About 360,000 tonnes of waste has been diverted from landfill in the past year, as part of Woolworths Group’s drive to ‘grow greener’.
Real estate and investment group Lendlease has revealed a new campaign to promote the company’s new sustainability targets.
Since July 2019, the City of Sydney has been running a food scrap collection and recycling trial for more than 11,500 households.
The trial is aimed at seeing results from mass food scarp collection, with the City of Sydney asking for more participants for the extended trial.
Lord Mayor Clover Moore said the food scrap trial is a great first step to reducing carbon emissions, with waste accounting for 9 per cent of Sydney’s carbon emissions.
“We’re in the middle of a climate crisis and need to save every scrap of carbon we can to accelerate emissions reduction,” Moore said.
“So far, the trial has diverted more than 500 tonnes of food waste from landfill, and we want to do more.”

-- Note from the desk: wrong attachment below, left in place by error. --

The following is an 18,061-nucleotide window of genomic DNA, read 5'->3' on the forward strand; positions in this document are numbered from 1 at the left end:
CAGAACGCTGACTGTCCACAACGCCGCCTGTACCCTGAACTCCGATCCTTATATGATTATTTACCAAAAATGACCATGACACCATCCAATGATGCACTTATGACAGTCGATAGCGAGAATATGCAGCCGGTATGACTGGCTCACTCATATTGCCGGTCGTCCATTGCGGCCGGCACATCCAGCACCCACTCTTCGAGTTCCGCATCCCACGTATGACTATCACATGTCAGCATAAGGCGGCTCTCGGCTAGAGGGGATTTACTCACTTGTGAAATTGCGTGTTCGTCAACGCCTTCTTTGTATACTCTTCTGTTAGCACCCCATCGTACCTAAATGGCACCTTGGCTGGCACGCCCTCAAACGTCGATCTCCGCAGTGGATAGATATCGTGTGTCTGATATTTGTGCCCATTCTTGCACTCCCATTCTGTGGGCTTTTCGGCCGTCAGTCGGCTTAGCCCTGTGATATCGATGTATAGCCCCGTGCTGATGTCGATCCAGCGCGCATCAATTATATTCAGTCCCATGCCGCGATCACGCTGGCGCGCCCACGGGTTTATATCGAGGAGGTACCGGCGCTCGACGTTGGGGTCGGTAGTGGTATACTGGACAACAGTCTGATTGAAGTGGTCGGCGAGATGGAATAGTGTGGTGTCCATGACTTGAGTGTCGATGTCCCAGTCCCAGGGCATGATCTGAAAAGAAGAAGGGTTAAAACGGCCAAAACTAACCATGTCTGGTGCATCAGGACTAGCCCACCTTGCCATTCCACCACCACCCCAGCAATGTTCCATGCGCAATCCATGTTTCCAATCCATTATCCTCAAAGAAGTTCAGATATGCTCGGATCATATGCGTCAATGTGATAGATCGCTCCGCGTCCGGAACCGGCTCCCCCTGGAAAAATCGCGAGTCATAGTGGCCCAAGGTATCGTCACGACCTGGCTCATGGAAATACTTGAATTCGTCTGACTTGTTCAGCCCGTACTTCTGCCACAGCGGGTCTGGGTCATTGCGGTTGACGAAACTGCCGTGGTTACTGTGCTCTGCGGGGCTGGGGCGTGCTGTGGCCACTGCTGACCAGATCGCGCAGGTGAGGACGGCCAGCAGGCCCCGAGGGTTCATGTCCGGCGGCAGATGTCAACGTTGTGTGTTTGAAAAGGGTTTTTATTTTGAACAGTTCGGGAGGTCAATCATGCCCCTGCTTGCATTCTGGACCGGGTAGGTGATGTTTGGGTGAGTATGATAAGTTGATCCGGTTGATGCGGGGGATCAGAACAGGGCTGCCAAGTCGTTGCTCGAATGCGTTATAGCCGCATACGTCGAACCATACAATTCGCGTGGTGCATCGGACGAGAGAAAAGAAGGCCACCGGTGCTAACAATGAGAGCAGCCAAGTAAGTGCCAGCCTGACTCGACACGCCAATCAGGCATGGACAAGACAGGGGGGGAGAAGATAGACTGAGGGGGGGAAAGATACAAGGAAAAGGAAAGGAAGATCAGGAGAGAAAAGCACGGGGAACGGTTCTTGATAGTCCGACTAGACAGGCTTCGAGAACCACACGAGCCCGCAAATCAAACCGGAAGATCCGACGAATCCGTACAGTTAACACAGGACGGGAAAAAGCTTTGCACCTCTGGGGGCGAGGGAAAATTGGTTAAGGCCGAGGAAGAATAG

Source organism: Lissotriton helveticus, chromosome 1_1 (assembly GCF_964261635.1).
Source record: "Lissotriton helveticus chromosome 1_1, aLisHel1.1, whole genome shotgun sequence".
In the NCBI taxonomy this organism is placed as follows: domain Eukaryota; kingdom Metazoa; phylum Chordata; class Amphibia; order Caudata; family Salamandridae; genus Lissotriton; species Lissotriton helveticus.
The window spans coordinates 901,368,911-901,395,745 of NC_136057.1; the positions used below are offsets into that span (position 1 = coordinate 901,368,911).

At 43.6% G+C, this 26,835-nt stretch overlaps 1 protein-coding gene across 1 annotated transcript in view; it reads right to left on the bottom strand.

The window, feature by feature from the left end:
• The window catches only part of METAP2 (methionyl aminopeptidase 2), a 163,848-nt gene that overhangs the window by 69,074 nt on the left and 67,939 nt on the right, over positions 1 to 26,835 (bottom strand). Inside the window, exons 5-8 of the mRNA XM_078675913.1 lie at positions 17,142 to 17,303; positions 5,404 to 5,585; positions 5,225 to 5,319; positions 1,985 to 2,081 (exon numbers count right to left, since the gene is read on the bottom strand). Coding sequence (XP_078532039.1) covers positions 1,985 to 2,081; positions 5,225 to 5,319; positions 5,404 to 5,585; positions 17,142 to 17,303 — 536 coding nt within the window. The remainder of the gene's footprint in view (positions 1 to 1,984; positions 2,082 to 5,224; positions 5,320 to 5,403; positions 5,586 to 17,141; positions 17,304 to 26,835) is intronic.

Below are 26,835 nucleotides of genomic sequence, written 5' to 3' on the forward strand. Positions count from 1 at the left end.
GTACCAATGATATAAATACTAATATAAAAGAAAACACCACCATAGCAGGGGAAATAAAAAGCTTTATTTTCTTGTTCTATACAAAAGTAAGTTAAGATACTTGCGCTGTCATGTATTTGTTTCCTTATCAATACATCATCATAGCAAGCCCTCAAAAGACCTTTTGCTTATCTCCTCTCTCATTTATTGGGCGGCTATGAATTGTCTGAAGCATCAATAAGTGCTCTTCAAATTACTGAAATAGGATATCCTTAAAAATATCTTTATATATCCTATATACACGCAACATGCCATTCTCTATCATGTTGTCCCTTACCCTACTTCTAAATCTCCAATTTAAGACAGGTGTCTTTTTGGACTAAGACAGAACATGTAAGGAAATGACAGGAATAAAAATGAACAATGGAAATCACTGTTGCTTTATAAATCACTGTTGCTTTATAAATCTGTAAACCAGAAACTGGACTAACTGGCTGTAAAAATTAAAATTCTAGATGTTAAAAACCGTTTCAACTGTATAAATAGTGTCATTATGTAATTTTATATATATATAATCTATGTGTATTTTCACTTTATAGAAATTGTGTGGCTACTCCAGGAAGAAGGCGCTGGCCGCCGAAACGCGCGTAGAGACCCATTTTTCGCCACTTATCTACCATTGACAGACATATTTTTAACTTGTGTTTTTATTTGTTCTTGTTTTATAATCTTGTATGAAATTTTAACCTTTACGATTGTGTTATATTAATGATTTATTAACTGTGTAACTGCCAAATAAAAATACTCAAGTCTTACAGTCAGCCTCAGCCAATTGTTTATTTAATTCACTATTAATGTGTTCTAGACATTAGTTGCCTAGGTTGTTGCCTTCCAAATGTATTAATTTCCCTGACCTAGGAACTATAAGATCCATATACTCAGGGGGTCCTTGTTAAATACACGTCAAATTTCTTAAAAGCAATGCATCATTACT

Participants are offered a kitchen caddy bin and food scraps bin, as well as pop up information sites outside of the buildings.
“The response from those who are already part of the scheme has been incredibly positive,” Moore said.
“97 per cent of people taking part say it’s very easy to use and the overwhelming majority are very happy with the way it’s being run in their building,” she said.
The trial is being supported by funding from the NSW Environmental Trust, as part of the NSW EPAs Waste Less Recycle More program.
Embracing waste to energy in Australia offers a complementary way of diverting waste from landfill and reducing the nation’s emissions, explains Hitachi Zosen INOVA Australia.